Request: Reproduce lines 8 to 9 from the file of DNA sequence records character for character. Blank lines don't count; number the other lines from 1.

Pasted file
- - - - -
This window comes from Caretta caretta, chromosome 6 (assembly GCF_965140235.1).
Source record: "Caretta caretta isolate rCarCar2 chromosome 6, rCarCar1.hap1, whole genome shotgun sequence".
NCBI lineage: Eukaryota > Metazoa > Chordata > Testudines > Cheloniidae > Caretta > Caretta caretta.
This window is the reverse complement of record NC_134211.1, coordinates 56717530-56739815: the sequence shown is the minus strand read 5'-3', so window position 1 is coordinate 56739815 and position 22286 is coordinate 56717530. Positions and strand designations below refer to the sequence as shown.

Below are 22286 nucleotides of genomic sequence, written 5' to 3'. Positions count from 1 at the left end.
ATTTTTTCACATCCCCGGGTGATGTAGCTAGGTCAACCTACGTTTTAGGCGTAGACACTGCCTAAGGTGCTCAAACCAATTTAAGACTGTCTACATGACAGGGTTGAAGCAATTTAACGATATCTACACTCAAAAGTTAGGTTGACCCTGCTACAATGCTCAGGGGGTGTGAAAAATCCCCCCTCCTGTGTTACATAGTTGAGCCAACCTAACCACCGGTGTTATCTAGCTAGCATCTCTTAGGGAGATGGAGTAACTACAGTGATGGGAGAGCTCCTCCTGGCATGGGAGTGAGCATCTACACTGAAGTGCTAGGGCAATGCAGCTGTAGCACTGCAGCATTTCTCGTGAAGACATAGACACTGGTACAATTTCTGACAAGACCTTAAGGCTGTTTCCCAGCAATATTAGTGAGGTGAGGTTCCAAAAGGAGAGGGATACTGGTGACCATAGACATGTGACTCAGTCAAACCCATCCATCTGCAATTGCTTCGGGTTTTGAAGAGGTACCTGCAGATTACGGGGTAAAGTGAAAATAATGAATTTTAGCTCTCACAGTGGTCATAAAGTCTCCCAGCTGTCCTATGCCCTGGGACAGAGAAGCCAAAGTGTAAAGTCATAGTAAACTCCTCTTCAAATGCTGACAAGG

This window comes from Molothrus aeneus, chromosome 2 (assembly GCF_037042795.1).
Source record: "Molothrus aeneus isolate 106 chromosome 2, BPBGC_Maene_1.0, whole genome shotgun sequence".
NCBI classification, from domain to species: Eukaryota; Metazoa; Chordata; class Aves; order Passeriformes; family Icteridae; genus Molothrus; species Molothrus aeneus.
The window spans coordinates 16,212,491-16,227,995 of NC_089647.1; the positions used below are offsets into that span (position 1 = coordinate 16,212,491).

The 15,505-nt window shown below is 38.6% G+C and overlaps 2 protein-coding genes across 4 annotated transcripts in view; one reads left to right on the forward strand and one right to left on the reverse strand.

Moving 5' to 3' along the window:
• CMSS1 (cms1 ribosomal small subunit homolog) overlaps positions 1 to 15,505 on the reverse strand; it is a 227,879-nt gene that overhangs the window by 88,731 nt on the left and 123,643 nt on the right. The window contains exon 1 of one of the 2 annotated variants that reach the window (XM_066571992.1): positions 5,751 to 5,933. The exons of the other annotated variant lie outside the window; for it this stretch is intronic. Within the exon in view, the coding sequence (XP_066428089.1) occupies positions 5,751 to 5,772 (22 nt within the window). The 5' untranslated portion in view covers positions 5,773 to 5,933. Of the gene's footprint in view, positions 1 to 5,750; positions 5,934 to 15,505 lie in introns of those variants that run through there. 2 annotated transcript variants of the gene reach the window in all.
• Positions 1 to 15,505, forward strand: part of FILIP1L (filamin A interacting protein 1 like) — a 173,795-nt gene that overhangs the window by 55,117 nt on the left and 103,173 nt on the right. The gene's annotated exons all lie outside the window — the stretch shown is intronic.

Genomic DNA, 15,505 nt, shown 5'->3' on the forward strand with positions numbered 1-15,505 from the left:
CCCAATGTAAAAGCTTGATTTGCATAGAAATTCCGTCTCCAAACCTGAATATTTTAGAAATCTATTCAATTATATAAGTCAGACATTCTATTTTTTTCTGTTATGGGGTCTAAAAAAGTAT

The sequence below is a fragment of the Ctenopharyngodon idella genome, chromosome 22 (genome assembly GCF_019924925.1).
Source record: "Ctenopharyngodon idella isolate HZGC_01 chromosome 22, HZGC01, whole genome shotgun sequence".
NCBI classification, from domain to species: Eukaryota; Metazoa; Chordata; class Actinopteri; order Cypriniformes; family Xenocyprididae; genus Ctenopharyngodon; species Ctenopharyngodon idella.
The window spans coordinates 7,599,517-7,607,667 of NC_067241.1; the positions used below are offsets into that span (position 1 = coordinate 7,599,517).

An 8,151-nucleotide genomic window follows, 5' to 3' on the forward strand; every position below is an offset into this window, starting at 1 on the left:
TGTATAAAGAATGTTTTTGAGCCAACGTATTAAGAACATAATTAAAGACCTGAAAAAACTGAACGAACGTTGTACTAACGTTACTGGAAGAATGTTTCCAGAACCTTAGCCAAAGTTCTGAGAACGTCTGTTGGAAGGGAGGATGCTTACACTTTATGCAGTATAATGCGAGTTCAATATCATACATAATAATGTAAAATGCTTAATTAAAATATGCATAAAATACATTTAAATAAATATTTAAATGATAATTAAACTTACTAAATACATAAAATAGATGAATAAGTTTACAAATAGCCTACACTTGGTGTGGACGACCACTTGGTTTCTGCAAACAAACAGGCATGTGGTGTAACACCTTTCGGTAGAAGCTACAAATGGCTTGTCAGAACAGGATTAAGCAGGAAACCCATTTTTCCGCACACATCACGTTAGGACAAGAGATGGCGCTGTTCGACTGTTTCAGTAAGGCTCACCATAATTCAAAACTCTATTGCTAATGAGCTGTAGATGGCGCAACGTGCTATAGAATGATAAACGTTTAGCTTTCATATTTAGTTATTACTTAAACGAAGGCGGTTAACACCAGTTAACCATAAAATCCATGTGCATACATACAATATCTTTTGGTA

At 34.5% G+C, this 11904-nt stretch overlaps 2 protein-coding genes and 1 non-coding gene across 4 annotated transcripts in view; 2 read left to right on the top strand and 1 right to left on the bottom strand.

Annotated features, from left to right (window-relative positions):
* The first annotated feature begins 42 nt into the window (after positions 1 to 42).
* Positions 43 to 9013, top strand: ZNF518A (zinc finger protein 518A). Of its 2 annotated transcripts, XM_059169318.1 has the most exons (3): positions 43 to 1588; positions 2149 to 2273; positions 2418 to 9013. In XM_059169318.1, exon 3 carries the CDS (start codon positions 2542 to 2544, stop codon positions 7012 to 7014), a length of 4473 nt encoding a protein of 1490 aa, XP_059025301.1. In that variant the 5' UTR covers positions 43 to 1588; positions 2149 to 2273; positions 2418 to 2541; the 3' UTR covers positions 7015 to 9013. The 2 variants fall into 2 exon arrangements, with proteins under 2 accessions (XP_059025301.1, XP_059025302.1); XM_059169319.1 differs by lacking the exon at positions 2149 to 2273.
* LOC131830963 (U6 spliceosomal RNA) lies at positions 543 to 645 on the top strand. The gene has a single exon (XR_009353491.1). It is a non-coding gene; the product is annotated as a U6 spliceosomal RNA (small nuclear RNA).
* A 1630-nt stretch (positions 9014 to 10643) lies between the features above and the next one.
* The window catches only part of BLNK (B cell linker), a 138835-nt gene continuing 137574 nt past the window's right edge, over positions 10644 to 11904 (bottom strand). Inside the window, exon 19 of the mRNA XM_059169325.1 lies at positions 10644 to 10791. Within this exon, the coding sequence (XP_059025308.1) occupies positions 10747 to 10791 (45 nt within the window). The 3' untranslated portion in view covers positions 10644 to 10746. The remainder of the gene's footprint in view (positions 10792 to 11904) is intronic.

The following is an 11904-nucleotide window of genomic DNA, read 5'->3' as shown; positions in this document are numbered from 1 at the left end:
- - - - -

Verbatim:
Source record: "Molothrus aeneus isolate 106 chromosome 2, BPBGC_Maene_1.0, whole genome shotgun sequence".
NCBI classification, from domain to species: Eukaryota; Metazoa; Chordata; class Aves; order Passeriformes; family Icteridae; genus Molothrus; species Molothrus aeneus.